A Connecticut judge who attended lawsuits instigated by relatives of the Sandy Hook massacre against conspiracy theorist Alex Jones, revealed that she had received death threats from Jones fans in messages on his Infowars website.
Judge Barbara Bellis wrote in a court on Friday that the FBI and the state police of Connecticut had contacted her about the threats, but she did not disclose any further details about what the reports actually meant.
Bellis heads the case with the controversial online host and the relatives of Sandy Hook victims, who are prosecuting Jones for libel after claiming that primary school admissions in 2012 were a hoax.
& # 39; The court was approached by the state police of Connecticut, allegedly contacted by the FBI about threats of (Bellis) by persons on the website of suspect Infowars, & # 39; details of Bellis & # 39; submission.
Judge Barbara Bellis wrote in a court on Friday that the FBI contacted the state police of Connecticut about the threats, but she did not comment on what the messages actually meant
The threats were made in the comments section on Alex Jones's InfoWars website after Bellis ordered the controversial host to pay the legal fees of the Sandy Hook families who sued him
But Infowars attorney Norm Pattis said the threats don't seem to be serious, but a review of the website was underway.
& # 39; We were informed this afternoon that law enforcement contacted Judge Bellis about alleged threats on an Infowars server & # 39 ;, Pattis said in a statement.
& # 39; The fact that no law enforcement agent has contacted us for further information indicates that the threats are not serious & he said. & # 39; Yet we are now searching the Infowars website to see what it's all about. & # 39;
In a broadcast on Tuesday, Jones attacked the judge, labeled her as & # 39; ignorant & # 39; and suggested that she was complicit in a plot to destroy his reputation.
The outburst came after the judge ordered him to pay the legal fees for the eight Sandy Hook families for accusing their lawyer of trying to frame child pornography.
In a broadcast on Tuesday, Jones attacked the judge, labeled her as & # 39; ignorant & # 39; and suggested that she was complicit in a plot to destroy his reputation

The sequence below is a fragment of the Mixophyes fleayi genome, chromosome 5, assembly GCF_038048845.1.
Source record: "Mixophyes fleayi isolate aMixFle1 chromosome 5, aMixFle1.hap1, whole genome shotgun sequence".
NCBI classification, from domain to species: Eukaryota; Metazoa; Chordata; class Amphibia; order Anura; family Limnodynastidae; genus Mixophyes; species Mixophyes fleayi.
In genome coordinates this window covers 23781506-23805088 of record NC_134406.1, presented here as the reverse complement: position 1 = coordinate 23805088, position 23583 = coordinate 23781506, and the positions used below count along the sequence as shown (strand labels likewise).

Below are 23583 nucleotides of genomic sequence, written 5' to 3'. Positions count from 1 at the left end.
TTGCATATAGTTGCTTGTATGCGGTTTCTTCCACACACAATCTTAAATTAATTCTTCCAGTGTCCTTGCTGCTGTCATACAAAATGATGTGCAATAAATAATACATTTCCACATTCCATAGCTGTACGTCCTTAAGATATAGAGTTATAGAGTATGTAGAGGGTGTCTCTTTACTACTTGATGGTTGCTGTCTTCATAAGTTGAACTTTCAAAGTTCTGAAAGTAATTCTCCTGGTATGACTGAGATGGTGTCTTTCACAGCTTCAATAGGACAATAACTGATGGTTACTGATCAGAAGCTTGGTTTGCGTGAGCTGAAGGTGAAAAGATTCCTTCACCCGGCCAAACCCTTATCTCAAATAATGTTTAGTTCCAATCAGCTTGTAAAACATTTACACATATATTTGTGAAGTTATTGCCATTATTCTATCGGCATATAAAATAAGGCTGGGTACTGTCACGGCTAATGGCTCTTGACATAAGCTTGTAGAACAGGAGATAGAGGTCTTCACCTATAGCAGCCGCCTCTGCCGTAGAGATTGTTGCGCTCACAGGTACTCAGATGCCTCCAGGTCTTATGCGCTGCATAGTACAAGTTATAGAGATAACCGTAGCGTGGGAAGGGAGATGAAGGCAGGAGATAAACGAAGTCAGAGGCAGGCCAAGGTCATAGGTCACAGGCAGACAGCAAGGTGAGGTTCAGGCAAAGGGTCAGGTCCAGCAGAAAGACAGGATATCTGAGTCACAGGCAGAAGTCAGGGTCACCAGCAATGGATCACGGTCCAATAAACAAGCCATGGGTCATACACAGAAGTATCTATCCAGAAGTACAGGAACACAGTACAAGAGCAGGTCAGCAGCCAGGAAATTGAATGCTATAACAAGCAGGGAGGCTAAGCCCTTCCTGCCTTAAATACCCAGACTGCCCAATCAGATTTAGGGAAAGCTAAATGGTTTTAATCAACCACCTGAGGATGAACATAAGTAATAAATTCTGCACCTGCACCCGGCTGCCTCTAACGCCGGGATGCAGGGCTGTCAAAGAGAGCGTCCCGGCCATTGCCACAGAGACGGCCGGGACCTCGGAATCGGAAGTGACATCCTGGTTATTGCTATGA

Pornography was found in electronic files sent by him as part of the discovery process in the current series.
The conspiracy theorist accused one of the family's lawyers of planting pornography and offered his viewers a $ 1 million reward for information about the emails.
His allegations came after the family lawyers informed the FBI on 7 June that child pornography was found in the files that Jones and his lawyers had sent him.
The FBI investigated the emails and found that porn was linked to emails sent to Jones at Infowars, but that he had never opened them.
Bellis leads the case with the controversial online host and the relatives of Sandy Hook victims, who are prosecuting Jones for libel after claiming primary school admissions in 2012 to be a hoax (photo: relatives Neil Helsin holds up a photo of his father Jesse Lewis )
Jones then spoke out and accused lawyer Chris Mattei of framing him.
& # 39; You think when you call, oh, we will protect you. We have found the child porn. I don't like children like you damn rapists (expletive). I'll get it out of you eventually … You're trying to set me up with child porn … a million dollars to put your head on a pike, & Jones said in his 20-minute frenzy.
The lawyers told the judge that they felt that Jones 'comments were threats, while InfoWars' own lawyer argued that he was just angry.
& # 39; The court does not doubt that Alex Jones accused prosecutor counsel of placing child pornography in discovery material & # 39 ;, the judge said in her Tuesday ruling.
& # 39; I reject the defense requirement that Alex Jones was furious, it was an intentional act of anger for his viewing audience. & # 39;
Although the nature of the threats against Bellis remains largely a mystery, a further statement to the daily beast, Pattis called the news of the threats & # 39; amazing & # 39 ;.
& # 39; I am confident that no one at Infowars has condoned or encouraged such a thing, & # 39; he said.
A 20-year-old shooter killed 20 first graders, six educators, and himself at school after killing his mother in their Newtown home
The families of eight victims of the 2012 shooting in Newtown, Connecticut, and an FBI agent who responded to the massacre, challenged Jones, Infowars, and others to promote a theory that the shooting was a hoax.
A 20-year-old shooter killed 20 first graders, six educators, and himself at school after killing his mother in their home in Newtown.
The prosecutors said they were exposed to harassment and death threats from the followers of Jones because of the hoax conspiracy.
Jones has since said that he believes the shooting took place.
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